Every day all around the globe, millions of people turn to their smartphones to order things or browse the web.
The owners of online retail stores (especially large-scale ones built on Magento) are currently prioritizing providing customers with a fast cross-device solution. And a remarkable user experience and speed optimization best practices are at the top of the agenda.
Some retailers develop progressive web applications. Others prefer tried and tested native ones. In this article, we will compare what both of these solutions offer and determine which one is better.
Let’s start from square one. What is a progressive web application, and why should a store owner like you care?
There are multiple ways to build a PWA in terms of development. In general, the chosen path depends on the experience and preferences of the team of developers. You can create the entire code of the app from scratch using modern frameworks such as React.js or AngularJS.
Opting for the Magento PWA Studio or an analogous toolkit like ScandiPWA entails reworking and customizing the provided out-of-the-box solutions. Sometimes developers choose to use a mix of the two options described above.
Native App Development
Native apps are developed separately for each OS they target. For example, developers may create a native iOS app using React Native and Swift. For a native Android app, they can use a combination of Kotlin and Java.
This process requires different approaches and creating the same app twice for both iOS and Android users to install it. Next, Google Play and AppStore check the application for compliance with their standards, which can take several months.
Having figured out the basics, let’s start comparing native applications and PWAs.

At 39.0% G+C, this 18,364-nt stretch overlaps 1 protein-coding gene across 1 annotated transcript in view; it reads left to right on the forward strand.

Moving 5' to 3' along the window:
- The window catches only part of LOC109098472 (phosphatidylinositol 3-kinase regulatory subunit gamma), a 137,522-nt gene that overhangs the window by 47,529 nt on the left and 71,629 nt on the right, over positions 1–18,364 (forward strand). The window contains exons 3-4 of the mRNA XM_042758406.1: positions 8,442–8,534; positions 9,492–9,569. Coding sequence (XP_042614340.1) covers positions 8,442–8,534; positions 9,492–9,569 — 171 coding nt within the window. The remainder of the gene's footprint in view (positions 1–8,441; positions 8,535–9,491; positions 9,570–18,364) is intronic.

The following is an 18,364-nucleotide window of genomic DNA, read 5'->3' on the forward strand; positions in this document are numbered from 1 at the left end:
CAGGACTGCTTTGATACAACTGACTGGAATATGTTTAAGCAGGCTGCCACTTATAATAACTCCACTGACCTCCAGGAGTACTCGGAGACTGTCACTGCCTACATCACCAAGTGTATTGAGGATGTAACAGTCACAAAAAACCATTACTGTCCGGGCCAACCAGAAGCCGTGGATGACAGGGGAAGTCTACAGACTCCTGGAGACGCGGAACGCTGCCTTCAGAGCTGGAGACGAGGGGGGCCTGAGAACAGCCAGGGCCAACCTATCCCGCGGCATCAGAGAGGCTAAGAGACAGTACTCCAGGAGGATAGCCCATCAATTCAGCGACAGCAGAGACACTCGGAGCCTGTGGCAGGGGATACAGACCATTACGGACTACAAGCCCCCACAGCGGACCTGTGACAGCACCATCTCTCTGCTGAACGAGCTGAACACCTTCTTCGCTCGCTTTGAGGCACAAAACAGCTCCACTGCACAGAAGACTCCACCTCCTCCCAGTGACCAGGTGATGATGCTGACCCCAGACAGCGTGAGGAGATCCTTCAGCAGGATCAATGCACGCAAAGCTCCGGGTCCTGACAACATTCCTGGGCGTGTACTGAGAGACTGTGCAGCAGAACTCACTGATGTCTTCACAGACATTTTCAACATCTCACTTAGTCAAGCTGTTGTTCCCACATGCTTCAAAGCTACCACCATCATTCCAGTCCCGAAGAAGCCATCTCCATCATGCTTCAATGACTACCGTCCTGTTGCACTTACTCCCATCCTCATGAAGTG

1. PWAs Run in Browsers vs. Native Apps Need Downloading
A progressive web application is a thoroughly optimized site that runs in any user browser, be it on a smartphone, tablet, or desktop computer. Unlike native applications, you don’t have to install a PWA to a device from an app market to use it. What does this mean?
Great news for your clients who don’t want to clog their phones with a heavy app! You give them a chance to enjoy their shopping in a fast store from their mobile browser instead.
Progressive web apps are scalable. Furthermore, they have pages that are findable by search engines (which is obviously good for your SEO).
For example, the hotel search service Trivago offers both a native application and a progressive one. We go to the iOS marketplace and see that the weight of the native application is 65.5 MB.
It isn’t exactly what I would like to do to search for an overnight stay. Since I don’t need this application so often, and I will most likely delete it.
A PWA is usually less than 1 MB and can be optionally installed with a single Add-to-Home-Screen button. And the convenience and functionality are no worse than a native application, as you can see in the screenshot below.
2. Speed & Performance
Among other notable progressive web app advantages are their super-fast speed and performance. For instance, data can be refreshed without reloading the page entirely.
Such an approach satisfies customers and aligns with the strict demands of search engines that rank sites. Fair enough, native applications are fast too.
Nobody likes to wait, especially smartphone users. They can shop on the go and in various places where the internet may be weaker than usual. Therefore, it is essential to ensure the fast loading of the site. Plus, a PWA will put your site up on Google’s SERPs.
Furthermore, you can use PWAs offline, thanks to caching. This is not an advantage of just native applications anymore. Therefore, if you plan to create a progressive web app, achieving optimal performance with minimal page load time should be one of your top priorities.
These features were initially inherent in native applications, making them more attractive than a website’s mobile version loading in a browser. PWAs have adopted it from native applications, thus, it’s a tie.